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In Vitro System Developed for Studying Lung Fibrosis

By Labmedica International staff writers
Posted on 05 Jun 2018
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Image: Collagen from a healthy engineered lung tissue (Photo courtesy of Dr. Ruogang Zhao).
Image: Collagen from a healthy engineered lung tissue (Photo courtesy of Dr. Ruogang Zhao).
A novel lung-on-a-chip device was tested in a proof-of-principle study with results suggesting that this technology could be used to evaluate a variety of potential treatments for lung fibrosis.

Fibrosis is a severe health problem characterized by progressive stiffening of tissues, which causes organ malfunction and failure. A major bottleneck in developing new anti-fibrosis therapies is the lack of in vitro models that recapitulate dynamic changes in tissue mechanics during fibrogenesis.

To help overcome the lack of in vitro model systems for fibrosis, investigators at the University at Buffalo (NY, USA) created membranous human lung microtissues to model key biomechanical events occurred during lung fibrogenesis.

The investigators used microlithography to print microscale pillars of silicon-based organic polymer onto flexible plastic chips. Lung tissue cultured on top of the pillars behaved like functional alveoli. Fibrosis was induced by introducing a protein that caused healthy lung cells to become diseased, leading to the contraction and stiffening of the lung tissue.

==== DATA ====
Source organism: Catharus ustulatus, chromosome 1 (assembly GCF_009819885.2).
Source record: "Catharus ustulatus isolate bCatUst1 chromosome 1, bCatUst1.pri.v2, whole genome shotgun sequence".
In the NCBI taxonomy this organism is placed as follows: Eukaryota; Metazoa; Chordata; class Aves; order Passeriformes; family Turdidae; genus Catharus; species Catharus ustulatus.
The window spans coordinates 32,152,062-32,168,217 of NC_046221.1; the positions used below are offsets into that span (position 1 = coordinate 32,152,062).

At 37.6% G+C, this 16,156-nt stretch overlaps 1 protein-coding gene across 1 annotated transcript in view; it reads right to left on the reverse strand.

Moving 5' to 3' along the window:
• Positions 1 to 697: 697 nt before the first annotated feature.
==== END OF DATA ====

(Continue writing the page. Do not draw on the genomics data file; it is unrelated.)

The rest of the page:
The investigators reported in the May 25, 2018, online edition of the journal Nature Communications that by demonstrating these capabilities they had provided proof-of-principle evidence for using this fibrotic tissue array for multi-parameter, phenotypic analysis of the therapeutic efficacy of two anti-fibrosis drugs recently approved by the [U.S.] Food and Drug Administration. The test system confirmed that treatment with either Pirfenidone or Nintedanib reduced tissue contractility and prevented tissue stiffening and decline in tissue compliance.

"Obviously it is not an entire lung, but the technology can mimic the damaging effects of lung fibrosis. Ultimately, it could change how we test new drugs, making the process quicker and less expensive," said senior author Dr. Ruogang Zhao, assistant professor of biomedical engineering at the University at Buffalo.

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